Returning to the why. Why would a blind person want to take pictures – photographs that they will never be able to see themselves?[2] The photographer Alberto Loranca answers the question by explaining that ‘‘photography is something that allows me to give shape to the things playing, dancing and laughing in my mind. It is to be able to share such wonders with people’ (2016:138). Sharing and communicating is central to many photographers motivation, sighted and non-sighted alike, but in sensory photography it takes on a particular relevance when the photographers often experience their own images through the descriptions given by sighted viewers. The dialogue that the photography creates builds a bridge between the visual and non-visual world, an exchange in understanding as how each other sees.

 

Li Qi, Untitled, China, 2009

Christian Lombardi, Javier teaches Santi, Bolivia, 2012

 

Many blind and visually impaired suffer from social isolation. Employers say it is too difficult, if not impossible, to employ people with sight problems so many are unemployed. A lack of understanding of blindness can lead to prejudice and many people who have sight problems can feel unable to communicate or engage with an increasingly visually-focused world. When we recognise that it is the social stigma of blindness that is the problem not their loss of sight[3] then the purpose of sensory photography projects takes on a new urgency.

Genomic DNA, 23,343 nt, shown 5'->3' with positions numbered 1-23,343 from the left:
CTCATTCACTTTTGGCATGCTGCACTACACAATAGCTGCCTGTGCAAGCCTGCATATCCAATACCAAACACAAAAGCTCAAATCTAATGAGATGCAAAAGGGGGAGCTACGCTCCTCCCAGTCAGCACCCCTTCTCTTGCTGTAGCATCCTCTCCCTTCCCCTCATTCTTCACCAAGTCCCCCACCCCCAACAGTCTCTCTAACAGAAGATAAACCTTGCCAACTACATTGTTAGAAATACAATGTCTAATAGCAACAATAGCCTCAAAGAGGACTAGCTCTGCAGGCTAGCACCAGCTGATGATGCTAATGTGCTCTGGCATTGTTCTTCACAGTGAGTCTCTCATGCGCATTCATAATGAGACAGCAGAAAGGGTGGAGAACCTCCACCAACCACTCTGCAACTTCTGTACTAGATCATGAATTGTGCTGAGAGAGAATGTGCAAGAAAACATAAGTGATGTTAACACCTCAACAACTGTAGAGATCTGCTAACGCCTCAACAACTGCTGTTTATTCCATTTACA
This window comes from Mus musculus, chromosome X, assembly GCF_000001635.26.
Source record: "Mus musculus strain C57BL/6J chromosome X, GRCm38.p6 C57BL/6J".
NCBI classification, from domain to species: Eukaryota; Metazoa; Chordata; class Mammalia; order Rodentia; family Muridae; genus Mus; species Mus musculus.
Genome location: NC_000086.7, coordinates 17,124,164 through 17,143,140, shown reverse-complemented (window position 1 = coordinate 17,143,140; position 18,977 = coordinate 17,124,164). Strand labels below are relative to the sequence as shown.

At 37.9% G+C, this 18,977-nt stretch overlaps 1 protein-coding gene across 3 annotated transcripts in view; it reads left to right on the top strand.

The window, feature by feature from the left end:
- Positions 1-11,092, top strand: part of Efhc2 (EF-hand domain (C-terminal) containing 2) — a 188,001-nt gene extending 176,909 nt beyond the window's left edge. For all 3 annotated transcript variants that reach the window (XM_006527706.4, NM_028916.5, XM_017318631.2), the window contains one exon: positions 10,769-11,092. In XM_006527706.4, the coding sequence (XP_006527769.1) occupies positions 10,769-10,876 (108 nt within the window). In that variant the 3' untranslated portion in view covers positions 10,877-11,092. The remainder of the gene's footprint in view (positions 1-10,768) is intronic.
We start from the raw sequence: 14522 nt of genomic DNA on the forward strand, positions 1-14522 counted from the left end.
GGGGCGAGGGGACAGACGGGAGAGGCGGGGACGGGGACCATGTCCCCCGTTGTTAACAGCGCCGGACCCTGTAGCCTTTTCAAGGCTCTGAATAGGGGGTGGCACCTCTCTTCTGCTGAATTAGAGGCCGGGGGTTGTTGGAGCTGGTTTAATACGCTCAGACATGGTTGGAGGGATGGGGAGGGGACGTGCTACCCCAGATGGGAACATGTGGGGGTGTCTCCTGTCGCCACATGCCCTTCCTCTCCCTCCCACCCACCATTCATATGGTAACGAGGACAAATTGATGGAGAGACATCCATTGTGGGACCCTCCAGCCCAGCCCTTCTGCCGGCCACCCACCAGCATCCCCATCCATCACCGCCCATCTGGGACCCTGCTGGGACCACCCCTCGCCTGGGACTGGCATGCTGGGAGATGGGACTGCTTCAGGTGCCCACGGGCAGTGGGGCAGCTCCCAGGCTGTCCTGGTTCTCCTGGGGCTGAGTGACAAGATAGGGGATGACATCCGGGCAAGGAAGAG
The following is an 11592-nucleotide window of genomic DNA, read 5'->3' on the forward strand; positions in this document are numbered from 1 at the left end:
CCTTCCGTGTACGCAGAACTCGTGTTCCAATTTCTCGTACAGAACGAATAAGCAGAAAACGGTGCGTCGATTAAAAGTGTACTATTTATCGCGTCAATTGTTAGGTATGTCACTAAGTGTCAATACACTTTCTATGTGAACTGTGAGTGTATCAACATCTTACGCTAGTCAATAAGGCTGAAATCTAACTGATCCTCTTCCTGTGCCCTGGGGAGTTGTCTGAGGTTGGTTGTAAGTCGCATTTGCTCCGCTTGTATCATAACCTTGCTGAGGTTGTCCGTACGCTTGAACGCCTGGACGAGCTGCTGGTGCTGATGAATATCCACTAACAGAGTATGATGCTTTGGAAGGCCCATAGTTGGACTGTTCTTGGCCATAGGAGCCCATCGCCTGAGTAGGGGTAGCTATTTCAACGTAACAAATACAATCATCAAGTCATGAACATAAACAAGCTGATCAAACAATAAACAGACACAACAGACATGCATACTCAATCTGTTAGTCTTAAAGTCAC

For some, photography has helped them come to terms with their loss of sight and the depression, isolation and adjustment that came with that process. Alicia Meléndez says that ‘each click of the camera is an achievement that enhances my self-belief …’. Badenoch emphasises the empowering aspect of photography for visually impaired people who realise they can enjoy something that they thought was impossible. The artist Evgen Bavčar describes it in more radical terms:

“For me, photography does not only represent a medium of artistic expression; it is also a manner of reclaiming one’s right to the image, and the refusal to be another’s passive model”

 

Both: Evgen Bavčar, Untitled

 

However, not all are completely sold. Peter White, the blind presenter of BBC Radio 4’s In Touch, remained cynical despite the enthusiasm of his producer when they did a workshop with the Seeing with Photography collective (listen here starts at 6.26 mins).